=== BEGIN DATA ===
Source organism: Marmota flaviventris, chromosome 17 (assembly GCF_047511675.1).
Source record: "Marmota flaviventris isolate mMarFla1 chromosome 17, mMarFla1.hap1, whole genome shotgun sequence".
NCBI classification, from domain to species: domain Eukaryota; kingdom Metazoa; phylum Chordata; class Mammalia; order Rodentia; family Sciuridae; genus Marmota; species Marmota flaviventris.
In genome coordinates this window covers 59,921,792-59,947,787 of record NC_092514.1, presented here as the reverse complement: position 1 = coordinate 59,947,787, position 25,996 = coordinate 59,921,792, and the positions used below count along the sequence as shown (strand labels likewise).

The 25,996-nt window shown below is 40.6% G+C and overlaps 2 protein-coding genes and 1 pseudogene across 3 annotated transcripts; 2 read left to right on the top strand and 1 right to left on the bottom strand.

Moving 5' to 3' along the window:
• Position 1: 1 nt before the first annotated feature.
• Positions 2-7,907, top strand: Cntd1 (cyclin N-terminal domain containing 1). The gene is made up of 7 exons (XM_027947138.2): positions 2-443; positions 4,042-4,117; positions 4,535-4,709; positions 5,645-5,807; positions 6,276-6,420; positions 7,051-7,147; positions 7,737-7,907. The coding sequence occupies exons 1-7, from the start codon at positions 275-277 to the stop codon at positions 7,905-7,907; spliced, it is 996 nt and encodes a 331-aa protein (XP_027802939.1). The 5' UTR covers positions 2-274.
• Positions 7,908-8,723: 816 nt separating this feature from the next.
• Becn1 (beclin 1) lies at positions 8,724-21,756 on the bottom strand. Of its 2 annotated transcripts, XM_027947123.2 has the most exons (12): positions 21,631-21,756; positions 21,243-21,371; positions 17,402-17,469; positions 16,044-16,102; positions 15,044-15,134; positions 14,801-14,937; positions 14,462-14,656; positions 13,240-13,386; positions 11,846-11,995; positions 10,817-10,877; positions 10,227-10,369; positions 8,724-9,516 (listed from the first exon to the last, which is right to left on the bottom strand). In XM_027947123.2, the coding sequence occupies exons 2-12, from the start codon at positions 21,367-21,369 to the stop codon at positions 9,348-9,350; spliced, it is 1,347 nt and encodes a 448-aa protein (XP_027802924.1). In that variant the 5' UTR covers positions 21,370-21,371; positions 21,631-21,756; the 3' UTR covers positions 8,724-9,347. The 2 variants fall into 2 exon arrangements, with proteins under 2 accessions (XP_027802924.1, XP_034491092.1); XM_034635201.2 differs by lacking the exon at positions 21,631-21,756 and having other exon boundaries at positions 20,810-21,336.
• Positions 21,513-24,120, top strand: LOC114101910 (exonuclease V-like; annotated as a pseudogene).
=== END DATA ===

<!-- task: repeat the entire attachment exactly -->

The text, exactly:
Source organism: Marmota flaviventris, chromosome 17 (assembly GCF_047511675.1).
Source record: "Marmota flaviventris isolate mMarFla1 chromosome 17, mMarFla1.hap1, whole genome shotgun sequence".
NCBI classification, from domain to species: domain Eukaryota; kingdom Metazoa; phylum Chordata; class Mammalia; order Rodentia; family Sciuridae; genus Marmota; species Marmota flaviventris.
In genome coordinates this window covers 59,921,792-59,947,787 of record NC_092514.1, presented here as the reverse complement: position 1 = coordinate 59,947,787, position 25,996 = coordinate 59,921,792, and the positions used below count along the sequence as shown (strand labels likewise).

The 25,996-nt window shown below is 40.6% G+C and overlaps 2 protein-coding genes and 1 pseudogene across 3 annotated transcripts; 2 read left to right on the top strand and 1 right to left on the bottom strand.

Moving 5' to 3' along the window:
• Position 1: 1 nt before the first annotated feature.
• Positions 2-7,907, top strand: Cntd1 (cyclin N-terminal domain containing 1). The gene is made up of 7 exons (XM_027947138.2): positions 2-443; positions 4,042-4,117; positions 4,535-4,709; positions 5,645-5,807; positions 6,276-6,420; positions 7,051-7,147; positions 7,737-7,907. The coding sequence occupies exons 1-7, from the start codon at positions 275-277 to the stop codon at positions 7,905-7,907; spliced, it is 996 nt and encodes a 331-aa protein (XP_027802939.1). The 5' UTR covers positions 2-274.
• Positions 7,908-8,723: 816 nt separating this feature from the next.
• Becn1 (beclin 1) lies at positions 8,724-21,756 on the bottom strand. Of its 2 annotated transcripts, XM_027947123.2 has the most exons (12): positions 21,631-21,756; positions 21,243-21,371; positions 17,402-17,469; positions 16,044-16,102; positions 15,044-15,134; positions 14,801-14,937; positions 14,462-14,656; positions 13,240-13,386; positions 11,846-11,995; positions 10,817-10,877; positions 10,227-10,369; positions 8,724-9,516 (listed from the first exon to the last, which is right to left on the bottom strand). In XM_027947123.2, the coding sequence occupies exons 2-12, from the start codon at positions 21,367-21,369 to the stop codon at positions 9,348-9,350; spliced, it is 1,347 nt and encodes a 448-aa protein (XP_027802924.1). In that variant the 5' UTR covers positions 21,370-21,371; positions 21,631-21,756; the 3' UTR covers positions 8,724-9,347. The 2 variants fall into 2 exon arrangements, with proteins under 2 accessions (XP_027802924.1, XP_034491092.1); XM_034635201.2 differs by lacking the exon at positions 21,631-21,756 and having other exon boundaries at positions 20,810-21,336.
• Positions 21,513-24,120, top strand: LOC114101910 (exonuclease V-like; annotated as a pseudogene).